Last Updated on December 17, 2022
Most attack surface management solutions can only operate within the space of assets you already know you have. But what about all that “shadow IT” you don’t know you need to protect?
To talk about “digital business risk management” as the next level beyond traditional attack surface management, the latest episode of The Virtual CISO Podcast features David Monnier, Chief Evangelist and Fellow at Team Cymru.
What is Digital Business Risk Management?
The volume of data pertaining to the attack surface you already know about and all the risks associated with that can be overwhelming. So, how do you discover and deal with the potentially vast and vulnerable attack surface you haven’t yet discovered?
To give orgs a wider view of risks beyond what traditional attack surface management provides, Team Cymru developed the concept of digital business risk management. By integrating vulnerability management and threat insights with asset discovery capabilities, organizations can map their own digital assets, those of their partners and vendors, and beyond—giving you unrivaled context for your external digital assets.
“The things that show me something I didn’t know to know are truly the most valuable.”—David Monnier
When is a data breach not a data breach?
David points out that many companies (and CISOs) that have supposedly suffered a data breach technically have not. Instead, someone in the organization has typically stepped outside of policy and left vulnerable data assets “lying around” out in cyberspace with no controls on them, where they are discovered and exploited by cybercriminals.
In David’s view, this scenario doesn’t constitute a data breach because the company’s networks or controls weren’t actually breached. Now was the data exfiltrated. It was simply picked up from where it was unwisely deposited. An example would be a developer who exports a live database of customer data to an AWS S3 bucket that’s been given public access.
“I know some very bright folks who have gone through the wringer as if they were responsible for a breach that, I would argue, technically they were not.”—David Monnier
Ingesting cyber threat intelligence
Team Cymru is widely known for its cyber threat intelligence feeds, which are the foundation of many of its products and services. Many orgs consume this data as part of a service they purchase from a third party, such as a firewall vendor or SOC service provider.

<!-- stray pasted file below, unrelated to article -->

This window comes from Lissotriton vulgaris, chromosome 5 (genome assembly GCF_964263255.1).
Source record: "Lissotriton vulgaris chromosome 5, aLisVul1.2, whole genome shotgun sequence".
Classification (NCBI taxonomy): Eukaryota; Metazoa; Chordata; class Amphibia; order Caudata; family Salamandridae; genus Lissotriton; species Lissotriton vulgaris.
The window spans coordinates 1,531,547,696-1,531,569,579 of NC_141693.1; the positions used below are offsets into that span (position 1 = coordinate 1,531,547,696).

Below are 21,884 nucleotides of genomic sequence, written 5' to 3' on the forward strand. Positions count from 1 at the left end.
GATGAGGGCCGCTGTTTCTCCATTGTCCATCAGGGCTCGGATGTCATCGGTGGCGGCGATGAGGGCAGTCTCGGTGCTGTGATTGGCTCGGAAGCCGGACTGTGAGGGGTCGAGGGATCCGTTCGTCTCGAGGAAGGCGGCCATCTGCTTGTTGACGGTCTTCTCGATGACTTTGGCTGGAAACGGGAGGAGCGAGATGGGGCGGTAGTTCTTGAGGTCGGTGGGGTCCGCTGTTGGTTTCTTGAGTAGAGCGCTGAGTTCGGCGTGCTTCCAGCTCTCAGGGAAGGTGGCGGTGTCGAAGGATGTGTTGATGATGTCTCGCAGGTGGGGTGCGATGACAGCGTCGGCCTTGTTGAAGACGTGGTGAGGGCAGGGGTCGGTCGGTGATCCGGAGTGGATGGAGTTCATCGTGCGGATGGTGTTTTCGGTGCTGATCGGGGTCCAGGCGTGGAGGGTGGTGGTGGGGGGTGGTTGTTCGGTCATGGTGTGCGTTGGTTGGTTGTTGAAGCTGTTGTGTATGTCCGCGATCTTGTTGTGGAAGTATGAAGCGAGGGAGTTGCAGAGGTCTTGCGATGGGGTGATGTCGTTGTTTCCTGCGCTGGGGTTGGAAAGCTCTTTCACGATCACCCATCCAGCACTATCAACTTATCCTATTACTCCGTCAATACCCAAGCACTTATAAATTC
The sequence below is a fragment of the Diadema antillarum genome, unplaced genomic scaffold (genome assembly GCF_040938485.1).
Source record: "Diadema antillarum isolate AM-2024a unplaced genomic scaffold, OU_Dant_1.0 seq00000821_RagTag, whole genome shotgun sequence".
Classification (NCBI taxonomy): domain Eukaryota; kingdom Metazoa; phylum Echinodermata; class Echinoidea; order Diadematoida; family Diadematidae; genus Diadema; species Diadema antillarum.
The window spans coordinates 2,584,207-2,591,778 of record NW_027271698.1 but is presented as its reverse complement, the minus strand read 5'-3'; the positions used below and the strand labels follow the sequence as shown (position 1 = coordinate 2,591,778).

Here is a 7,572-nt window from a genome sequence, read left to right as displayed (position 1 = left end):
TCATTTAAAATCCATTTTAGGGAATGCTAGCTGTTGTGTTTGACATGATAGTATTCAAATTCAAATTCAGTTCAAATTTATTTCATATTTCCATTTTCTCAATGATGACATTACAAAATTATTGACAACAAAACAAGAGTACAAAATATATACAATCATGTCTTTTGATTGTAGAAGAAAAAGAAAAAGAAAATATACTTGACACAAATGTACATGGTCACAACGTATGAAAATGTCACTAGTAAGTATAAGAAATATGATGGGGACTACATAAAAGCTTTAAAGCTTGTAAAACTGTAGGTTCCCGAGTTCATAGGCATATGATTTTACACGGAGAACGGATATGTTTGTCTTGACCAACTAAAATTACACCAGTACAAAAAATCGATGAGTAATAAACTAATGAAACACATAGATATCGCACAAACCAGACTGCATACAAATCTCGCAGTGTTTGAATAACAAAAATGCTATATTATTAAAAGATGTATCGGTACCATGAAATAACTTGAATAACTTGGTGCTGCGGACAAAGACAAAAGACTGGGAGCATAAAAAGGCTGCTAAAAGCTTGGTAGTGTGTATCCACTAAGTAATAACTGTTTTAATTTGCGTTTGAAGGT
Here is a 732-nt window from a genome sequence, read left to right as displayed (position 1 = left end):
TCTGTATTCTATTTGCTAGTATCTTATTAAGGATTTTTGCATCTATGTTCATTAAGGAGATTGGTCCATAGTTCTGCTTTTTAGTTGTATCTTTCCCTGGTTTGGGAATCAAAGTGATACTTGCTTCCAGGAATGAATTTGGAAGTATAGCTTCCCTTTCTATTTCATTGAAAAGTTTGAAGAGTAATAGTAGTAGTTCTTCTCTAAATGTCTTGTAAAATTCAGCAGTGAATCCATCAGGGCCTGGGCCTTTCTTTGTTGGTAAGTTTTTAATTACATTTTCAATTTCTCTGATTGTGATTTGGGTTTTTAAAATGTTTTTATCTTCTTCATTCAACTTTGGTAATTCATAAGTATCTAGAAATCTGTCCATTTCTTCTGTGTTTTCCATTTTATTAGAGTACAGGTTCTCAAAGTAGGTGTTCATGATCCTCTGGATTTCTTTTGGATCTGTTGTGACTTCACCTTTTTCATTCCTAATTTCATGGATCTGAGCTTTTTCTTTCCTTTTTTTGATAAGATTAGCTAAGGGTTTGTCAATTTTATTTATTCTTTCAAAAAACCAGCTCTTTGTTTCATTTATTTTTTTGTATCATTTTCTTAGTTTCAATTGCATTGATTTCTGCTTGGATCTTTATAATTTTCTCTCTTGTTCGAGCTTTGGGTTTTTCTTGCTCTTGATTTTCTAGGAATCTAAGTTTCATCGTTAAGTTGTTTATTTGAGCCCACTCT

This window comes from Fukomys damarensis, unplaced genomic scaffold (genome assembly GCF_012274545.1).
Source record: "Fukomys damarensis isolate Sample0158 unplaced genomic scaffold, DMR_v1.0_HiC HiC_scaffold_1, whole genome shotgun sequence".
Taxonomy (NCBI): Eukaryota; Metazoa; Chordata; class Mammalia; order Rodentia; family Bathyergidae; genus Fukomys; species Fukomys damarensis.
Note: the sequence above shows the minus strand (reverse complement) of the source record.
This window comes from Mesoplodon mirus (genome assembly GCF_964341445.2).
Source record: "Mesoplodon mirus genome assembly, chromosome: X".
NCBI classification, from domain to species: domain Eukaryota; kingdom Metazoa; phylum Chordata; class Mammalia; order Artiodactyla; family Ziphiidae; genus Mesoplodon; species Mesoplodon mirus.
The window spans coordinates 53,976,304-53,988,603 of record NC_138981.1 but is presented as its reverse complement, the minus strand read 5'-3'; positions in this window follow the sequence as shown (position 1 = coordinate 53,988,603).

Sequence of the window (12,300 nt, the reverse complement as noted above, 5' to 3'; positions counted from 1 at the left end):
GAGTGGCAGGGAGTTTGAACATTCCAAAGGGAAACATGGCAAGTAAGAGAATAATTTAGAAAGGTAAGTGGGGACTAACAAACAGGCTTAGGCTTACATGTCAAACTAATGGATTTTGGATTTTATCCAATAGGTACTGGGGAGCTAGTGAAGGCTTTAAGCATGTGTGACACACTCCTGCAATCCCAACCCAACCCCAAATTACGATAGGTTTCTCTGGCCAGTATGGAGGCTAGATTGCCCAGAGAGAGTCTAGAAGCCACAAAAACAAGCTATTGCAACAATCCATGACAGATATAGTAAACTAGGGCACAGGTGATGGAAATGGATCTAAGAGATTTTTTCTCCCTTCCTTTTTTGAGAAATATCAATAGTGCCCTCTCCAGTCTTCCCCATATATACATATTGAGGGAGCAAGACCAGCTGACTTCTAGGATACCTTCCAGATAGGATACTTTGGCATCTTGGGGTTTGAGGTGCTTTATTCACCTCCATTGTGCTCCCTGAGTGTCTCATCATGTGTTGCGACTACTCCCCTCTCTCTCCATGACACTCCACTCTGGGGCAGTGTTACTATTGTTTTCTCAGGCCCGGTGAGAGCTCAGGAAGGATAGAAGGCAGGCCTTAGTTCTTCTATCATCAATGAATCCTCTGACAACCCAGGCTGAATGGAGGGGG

For example, Team Cymru’s threat intelligence figures prominently in Microsoft’s Protection Center.
“If you’re in Azure, our intelligence is available; you can just click on it and add it to your capabilities,” says David.
Access to Team Cymru’s cutting-edge reputational intelligence and business intelligence data comes with their Pure Signal Orbit product, described as the world’s most comprehensive digital risk management platform. Combining attack surface management with vulnerability management and threat intelligence, Pure Signal Orbit offers deep visibility into external assets and risks along with AI-driven automation to help orgs prioritize the highest level threats against the most business-critical assets.
“If you’re in Azure, our intelligence is available; you can just click on it and add it to your capabilities.” —David Monnier
A new view of third-party risk
Supply chain risk management is increasingly important for US government agencies and their suppliers, as well as many other organizations. Team Cymru’s technology uniquely enables businesses to probe their vendor risk in real-time, whether as part of a continuous monitoring program or on an ad hoc basis. (Companies like big-box retailers with hundreds of thousands of suppliers may not want the burden of continuously monitoring all of them!)
This is a significantly different approach from traditional attack surface management tools that only look at what is directly accessible given basic data like domain names and IP address blocks.
Team Cymru, in contrast, can combine a range of automated discovery mechanisms with human analytical expertise to draw the boundaries of a client’s attack surface. Optionally including, for example, their critical vendors.
“A lot of people just get handed the keys and are told, ‘Type in your information and go.’ You could have done that with just Nessus.”—David Monnier
Turning malware detonations into network policy
David explains at a high level how Team Cymru’s unique threat intelligence tools work:
“We detonate 500,000 to 700,000 pieces of malware every day,” shares David. “At the time of detonation, we identify their signaling behaviors, both lookups as well as reach-outs. We monitor all that and then, once we find them in the world, we endeavor to participate.”
One way to “participate” is to make a bot client and see what it’s being told to do, such as exfiltrate data or join a DDoS attack. The next step is to convert that threat insight into applicable network policy for owners and operators worldwide so that they can filter more unwanted traffic.
Team Cymru is famous for freely sharing its threat data. After all, their founder, Rabbi Thomas, started the business to make the world a better place.
“If you can get all the bots off your network, that’s a big win.”—David Monnier
Ready to hear this podcast show with David Monnier? Click here.
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